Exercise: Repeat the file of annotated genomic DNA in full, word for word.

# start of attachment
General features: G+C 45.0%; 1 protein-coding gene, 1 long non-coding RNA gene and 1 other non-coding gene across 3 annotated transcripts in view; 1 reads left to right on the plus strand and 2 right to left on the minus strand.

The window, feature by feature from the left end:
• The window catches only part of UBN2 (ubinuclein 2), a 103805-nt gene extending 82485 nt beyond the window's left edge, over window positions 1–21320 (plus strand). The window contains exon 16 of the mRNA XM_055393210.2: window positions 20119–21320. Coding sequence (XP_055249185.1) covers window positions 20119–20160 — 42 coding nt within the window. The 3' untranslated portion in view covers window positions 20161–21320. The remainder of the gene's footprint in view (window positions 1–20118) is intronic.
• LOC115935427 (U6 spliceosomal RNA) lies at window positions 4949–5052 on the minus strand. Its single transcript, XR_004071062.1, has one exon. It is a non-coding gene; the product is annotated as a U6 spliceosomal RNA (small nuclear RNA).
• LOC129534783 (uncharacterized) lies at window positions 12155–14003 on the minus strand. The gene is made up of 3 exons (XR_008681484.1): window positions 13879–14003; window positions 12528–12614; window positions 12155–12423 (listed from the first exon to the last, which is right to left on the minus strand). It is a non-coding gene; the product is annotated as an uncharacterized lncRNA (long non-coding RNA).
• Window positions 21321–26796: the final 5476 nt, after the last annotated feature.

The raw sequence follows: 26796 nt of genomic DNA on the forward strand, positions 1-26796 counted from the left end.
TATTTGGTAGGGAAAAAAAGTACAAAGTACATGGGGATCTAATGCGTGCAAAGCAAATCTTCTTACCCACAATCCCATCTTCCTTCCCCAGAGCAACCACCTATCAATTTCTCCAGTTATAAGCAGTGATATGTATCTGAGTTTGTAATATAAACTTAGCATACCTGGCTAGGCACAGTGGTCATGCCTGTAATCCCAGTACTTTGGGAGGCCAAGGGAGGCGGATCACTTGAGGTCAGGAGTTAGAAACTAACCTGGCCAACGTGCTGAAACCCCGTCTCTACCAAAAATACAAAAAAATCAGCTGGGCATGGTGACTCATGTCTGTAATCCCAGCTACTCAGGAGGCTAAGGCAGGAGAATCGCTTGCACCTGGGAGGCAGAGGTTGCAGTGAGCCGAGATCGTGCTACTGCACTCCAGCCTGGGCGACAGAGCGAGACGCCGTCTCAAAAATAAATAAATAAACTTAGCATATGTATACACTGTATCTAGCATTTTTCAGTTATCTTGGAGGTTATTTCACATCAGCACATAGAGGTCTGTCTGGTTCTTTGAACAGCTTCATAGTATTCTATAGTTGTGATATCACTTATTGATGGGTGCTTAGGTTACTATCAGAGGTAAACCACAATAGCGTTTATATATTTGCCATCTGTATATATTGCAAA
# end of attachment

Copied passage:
General features: G+C 45.0%; 1 protein-coding gene, 1 long non-coding RNA gene and 1 other non-coding gene across 3 annotated transcripts in view; 1 reads left to right on the plus strand and 2 right to left on the minus strand.

The window, feature by feature from the left end:
• The window catches only part of UBN2 (ubinuclein 2), a 103805-nt gene extending 82485 nt beyond the window's left edge, over window positions 1–21320 (plus strand). The window contains exon 16 of the mRNA XM_055393210.2: window positions 20119–21320. Coding sequence (XP_055249185.1) covers window positions 20119–20160 — 42 coding nt within the window. The 3' untranslated portion in view covers window positions 20161–21320. The remainder of the gene's footprint in view (window positions 1–20118) is intronic.
• LOC115935427 (U6 spliceosomal RNA) lies at window positions 4949–5052 on the minus strand. Its single transcript, XR_004071062.1, has one exon. It is a non-coding gene; the product is annotated as a U6 spliceosomal RNA (small nuclear RNA).
• LOC129534783 (uncharacterized) lies at window positions 12155–14003 on the minus strand. The gene is made up of 3 exons (XR_008681484.1): window positions 13879–14003; window positions 12528–12614; window positions 12155–12423 (listed from the first exon to the last, which is right to left on the minus strand). It is a non-coding gene; the product is annotated as an uncharacterized lncRNA (long non-coding RNA).
• Window positions 21321–26796: the final 5476 nt, after the last annotated feature.

The raw sequence follows: 26796 nt of genomic DNA on the forward strand, positions 1-26796 counted from the left end.
TATTTGGTAGGGAAAAAAAGTACAAAGTACATGGGGATCTAATGCGTGCAAAGCAAATCTTCTTACCCACAATCCCATCTTCCTTCCCCAGAGCAACCACCTATCAATTTCTCCAGTTATAAGCAGTGATATGTATCTGAGTTTGTAATATAAACTTAGCATACCTGGCTAGGCACAGTGGTCATGCCTGTAATCCCAGTACTTTGGGAGGCCAAGGGAGGCGGATCACTTGAGGTCAGGAGTTAGAAACTAACCTGGCCAACGTGCTGAAACCCCGTCTCTACCAAAAATACAAAAAAATCAGCTGGGCATGGTGACTCATGTCTGTAATCCCAGCTACTCAGGAGGCTAAGGCAGGAGAATCGCTTGCACCTGGGAGGCAGAGGTTGCAGTGAGCCGAGATCGTGCTACTGCACTCCAGCCTGGGCGACAGAGCGAGACGCCGTCTCAAAAATAAATAAATAAACTTAGCATATGTATACACTGTATCTAGCATTTTTCAGTTATCTTGGAGGTTATTTCACATCAGCACATAGAGGTCTGTCTGGTTCTTTGAACAGCTTCATAGTATTCTATAGTTGTGATATCACTTATTGATGGGTGCTTAGGTTACTATCAGAGGTAAACCACAATAGCGTTTATATATTTGCCATCTGTATATATTGCAAA